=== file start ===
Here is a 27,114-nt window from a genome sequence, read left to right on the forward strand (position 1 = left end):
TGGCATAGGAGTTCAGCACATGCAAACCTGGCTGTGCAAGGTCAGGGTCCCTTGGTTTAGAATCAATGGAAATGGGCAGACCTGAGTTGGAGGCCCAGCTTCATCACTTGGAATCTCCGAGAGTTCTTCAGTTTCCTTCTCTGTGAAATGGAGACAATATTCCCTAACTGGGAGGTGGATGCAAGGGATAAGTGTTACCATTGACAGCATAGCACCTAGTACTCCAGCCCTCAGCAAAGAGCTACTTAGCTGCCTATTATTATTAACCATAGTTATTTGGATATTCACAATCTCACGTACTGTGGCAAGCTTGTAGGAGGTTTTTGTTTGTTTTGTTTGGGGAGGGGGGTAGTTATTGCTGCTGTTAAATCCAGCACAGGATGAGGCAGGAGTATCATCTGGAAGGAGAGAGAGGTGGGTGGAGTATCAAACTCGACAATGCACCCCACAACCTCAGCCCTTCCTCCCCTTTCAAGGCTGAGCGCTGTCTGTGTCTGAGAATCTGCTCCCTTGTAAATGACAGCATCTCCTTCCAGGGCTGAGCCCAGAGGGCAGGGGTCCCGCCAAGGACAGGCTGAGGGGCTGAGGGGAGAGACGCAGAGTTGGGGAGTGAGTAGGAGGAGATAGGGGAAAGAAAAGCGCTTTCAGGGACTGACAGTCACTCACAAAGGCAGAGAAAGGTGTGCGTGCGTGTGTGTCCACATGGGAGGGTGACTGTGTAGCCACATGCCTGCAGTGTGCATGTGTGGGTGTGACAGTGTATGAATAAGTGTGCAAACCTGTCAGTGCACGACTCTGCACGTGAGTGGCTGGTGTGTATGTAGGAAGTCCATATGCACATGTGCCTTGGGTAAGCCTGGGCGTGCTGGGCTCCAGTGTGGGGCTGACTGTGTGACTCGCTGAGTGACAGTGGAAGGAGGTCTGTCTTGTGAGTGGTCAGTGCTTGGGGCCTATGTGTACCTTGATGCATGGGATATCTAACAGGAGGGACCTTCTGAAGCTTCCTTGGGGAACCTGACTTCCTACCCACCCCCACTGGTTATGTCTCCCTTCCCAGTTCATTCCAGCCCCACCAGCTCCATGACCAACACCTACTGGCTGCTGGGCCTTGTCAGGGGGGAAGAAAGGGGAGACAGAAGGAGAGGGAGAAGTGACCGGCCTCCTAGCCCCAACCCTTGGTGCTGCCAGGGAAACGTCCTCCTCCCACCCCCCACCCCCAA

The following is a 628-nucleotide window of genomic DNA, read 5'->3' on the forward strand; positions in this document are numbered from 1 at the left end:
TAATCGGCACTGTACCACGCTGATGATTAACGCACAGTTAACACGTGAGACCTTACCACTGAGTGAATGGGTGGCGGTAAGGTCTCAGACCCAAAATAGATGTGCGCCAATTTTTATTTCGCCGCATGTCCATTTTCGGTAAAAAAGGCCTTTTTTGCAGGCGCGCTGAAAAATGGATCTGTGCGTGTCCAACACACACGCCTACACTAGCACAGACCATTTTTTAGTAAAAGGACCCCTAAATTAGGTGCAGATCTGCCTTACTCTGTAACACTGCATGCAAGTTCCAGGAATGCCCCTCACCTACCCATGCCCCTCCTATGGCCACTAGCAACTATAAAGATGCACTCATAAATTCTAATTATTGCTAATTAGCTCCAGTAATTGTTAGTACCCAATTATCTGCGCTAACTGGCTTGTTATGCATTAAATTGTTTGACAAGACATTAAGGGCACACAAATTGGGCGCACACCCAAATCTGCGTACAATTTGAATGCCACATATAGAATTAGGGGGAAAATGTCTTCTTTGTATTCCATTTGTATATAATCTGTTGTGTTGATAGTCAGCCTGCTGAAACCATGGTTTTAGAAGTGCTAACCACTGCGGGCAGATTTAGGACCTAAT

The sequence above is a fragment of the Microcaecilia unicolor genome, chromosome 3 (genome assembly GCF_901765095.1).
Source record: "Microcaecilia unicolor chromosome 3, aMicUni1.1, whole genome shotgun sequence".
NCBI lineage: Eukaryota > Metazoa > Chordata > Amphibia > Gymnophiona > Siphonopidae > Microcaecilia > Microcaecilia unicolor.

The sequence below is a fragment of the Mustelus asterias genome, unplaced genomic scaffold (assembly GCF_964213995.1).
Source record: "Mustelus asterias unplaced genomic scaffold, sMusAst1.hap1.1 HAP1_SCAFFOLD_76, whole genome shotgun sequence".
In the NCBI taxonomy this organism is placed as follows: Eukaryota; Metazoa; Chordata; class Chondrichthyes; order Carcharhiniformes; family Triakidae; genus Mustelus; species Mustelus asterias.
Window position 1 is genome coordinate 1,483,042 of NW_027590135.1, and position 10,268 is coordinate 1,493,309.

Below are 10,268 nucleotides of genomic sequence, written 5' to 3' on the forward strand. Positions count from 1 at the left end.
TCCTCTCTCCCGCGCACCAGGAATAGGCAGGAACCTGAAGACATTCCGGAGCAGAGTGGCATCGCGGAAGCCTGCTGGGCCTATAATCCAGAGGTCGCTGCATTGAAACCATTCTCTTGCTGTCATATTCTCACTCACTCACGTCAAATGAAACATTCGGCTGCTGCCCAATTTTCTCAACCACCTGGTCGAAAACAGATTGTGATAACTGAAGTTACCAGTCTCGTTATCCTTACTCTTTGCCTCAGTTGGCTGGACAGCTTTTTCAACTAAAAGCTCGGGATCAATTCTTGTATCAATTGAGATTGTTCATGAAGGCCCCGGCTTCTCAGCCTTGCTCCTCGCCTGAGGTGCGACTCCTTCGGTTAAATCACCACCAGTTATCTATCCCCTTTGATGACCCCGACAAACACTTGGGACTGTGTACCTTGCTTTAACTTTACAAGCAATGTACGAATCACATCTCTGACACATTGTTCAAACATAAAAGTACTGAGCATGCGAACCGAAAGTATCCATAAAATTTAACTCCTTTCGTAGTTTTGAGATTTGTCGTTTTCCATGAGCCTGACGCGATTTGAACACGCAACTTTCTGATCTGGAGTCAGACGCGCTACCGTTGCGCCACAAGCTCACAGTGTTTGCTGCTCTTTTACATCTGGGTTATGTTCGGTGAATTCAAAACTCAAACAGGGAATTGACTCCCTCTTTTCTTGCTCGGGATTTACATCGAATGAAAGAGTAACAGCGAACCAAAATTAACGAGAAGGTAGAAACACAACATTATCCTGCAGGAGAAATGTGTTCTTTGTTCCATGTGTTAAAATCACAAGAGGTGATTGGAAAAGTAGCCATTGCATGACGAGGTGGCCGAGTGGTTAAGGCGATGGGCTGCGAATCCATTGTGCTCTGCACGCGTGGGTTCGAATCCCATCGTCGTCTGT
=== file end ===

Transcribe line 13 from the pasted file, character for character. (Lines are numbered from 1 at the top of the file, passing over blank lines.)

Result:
TCCTCTCTCCCGCGCACCAGGAATAGGCAGGAACCTGAAGACATTCCGGAGCAGAGTGGCATCGCGGAAGCCTGCTGGGCCTATAATCCAGAGGTCGCTGCATTGAAACCATTCTCTTGCTGTCATATTCTCACTCACTCACGTCAAATGAAACATTCGGCTGCTGCCCAATTTTCTCAACCACCTGGTCGAAAACAGATTGTGATAACTGAAGTTACCAGTCTCGTTATCCTTACTCTTTGCCTCAGTTGGCTGGACAGCTTTTTCAACTAAAAGCTCGGGATCAATTCTTGTATCAATTGAGATTGTTCATGAAGGCCCCGGCTTCTCAGCCTTGCTCCTCGCCTGAGGTGCGACTCCTTCGGTTAAATCACCACCAGTTATCTATCCCCTTTGATGACCCCGACAAACACTTGGGACTGTGTACCTTGCTTTAACTTTACAAGCAATGTACGAATCACATCTCTGACACATTGTTCAAACATAAAAGTACTGAGCATGCGAACCGAAAGTATCCATAAAATTTAACTCCTTTCGTAGTTTTGAGATTTGTCGTTTTCCATGAGCCTGACGCGATTTGAACACGCAACTTTCTGATCTGGAGTCAGACGCGCTACCGTTGCGCCACAAGCTCACAGTGTTTGCTGCTCTTTTACATCTGGGTTATGTTCGGTGAATTCAAAACTCAAACAGGGAATTGACTCCCTCTTTTCTTGCTCGGGATTTACATCGAATGAAAGAGTAACAGCGAACCAAAATTAACGAGAAGGTAGAAACACAACATTATCCTGCAGGAGAAATGTGTTCTTTGTTCCATGTGTTAAAATCACAAGAGGTGATTGGAAAAGTAGCCATTGCATGACGAGGTGGCCGAGTGGTTAAGGCGATGGGCTGCGAATCCATTGTGCTCTGCACGCGTGGGTTCGAATCCCATCGTCGTCTGT